(British, 1898–1986) is often considered the foremost British sculptor of the 20th century. In 1919, he studied at the Leeds School of Art, and earned a scholarship to the Royal College in London in 1921. From 1925 until 1931, Moore taught at the Royal College, and in 1928, received his first commission. The project, which was a relief work for the London Underground Headquarters, illustrated Moore's interest in primitive art. Moore's style was inspired by Sir Jacob Epstein
(British, 1880–1959) and Eric Gill
(British, 1882–1940), among other British sculptors.
His works from the late 1920s demonstrate Epstein's influence, as well as Moore's appreciation of Mayan art. In 1933, Moore moved to the Chelsea School of Art. By the 1940s, he had established an international audience for his work, and in 1946, Moore visited New York for the first time for the start of a retrospective exhibit at the Museum of Modern Art. He was awarded the International Sculpture Prize at the Venice Biennale in 1948. From 1949 until 1956, he served as a Trustee of the Tate Gallery in London. In the late 1950s and early 1960s, Moore continued to receive significant public and private commission offers from abroad. In 1972, one of Moore's most important and well-received exhibitions took place at Michelangelo's Forte di Belvedere near Florence. His sculptures, while usually abstract, often portray the human figure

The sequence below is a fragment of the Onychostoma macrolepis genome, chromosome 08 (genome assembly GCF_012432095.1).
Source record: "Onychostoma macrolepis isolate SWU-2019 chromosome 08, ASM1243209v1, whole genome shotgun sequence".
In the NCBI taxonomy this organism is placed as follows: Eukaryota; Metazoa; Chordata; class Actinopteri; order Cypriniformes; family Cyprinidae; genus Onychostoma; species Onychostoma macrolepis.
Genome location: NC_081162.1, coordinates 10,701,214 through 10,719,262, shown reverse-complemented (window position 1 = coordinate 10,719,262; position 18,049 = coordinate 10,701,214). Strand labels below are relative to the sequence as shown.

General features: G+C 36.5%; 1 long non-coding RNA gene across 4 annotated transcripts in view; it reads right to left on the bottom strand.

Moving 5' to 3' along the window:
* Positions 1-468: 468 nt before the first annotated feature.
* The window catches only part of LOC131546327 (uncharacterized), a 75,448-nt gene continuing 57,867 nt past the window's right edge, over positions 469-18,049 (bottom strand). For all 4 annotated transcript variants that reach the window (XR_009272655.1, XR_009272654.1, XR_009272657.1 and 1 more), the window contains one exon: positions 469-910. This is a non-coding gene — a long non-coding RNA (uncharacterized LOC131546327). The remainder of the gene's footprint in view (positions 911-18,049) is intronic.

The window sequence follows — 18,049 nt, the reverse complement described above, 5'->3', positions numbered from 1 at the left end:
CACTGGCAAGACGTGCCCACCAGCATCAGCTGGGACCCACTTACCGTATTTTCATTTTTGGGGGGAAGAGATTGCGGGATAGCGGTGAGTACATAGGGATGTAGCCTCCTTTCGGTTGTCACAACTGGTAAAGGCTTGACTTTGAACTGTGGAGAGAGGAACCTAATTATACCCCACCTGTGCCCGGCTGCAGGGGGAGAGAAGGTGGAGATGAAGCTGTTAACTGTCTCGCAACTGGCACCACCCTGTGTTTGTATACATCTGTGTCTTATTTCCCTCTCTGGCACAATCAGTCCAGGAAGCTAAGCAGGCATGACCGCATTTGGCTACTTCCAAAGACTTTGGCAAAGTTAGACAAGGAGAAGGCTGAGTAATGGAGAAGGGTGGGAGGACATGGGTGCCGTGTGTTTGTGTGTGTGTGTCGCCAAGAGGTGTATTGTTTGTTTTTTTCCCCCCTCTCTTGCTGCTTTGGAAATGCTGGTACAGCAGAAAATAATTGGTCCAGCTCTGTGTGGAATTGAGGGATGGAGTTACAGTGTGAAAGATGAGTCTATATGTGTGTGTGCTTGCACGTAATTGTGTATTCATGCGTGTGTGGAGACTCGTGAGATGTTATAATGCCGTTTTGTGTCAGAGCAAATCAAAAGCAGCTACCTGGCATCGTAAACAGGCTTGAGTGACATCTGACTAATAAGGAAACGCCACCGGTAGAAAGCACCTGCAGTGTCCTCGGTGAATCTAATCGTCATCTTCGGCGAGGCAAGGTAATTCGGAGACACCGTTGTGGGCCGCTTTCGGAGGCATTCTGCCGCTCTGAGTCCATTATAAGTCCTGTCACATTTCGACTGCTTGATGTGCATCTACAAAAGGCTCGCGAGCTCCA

. Moore is perhaps best known for sculpting reclining figures and mothers with children
. His works are displayed in many sculpture gardens and public locations around the world.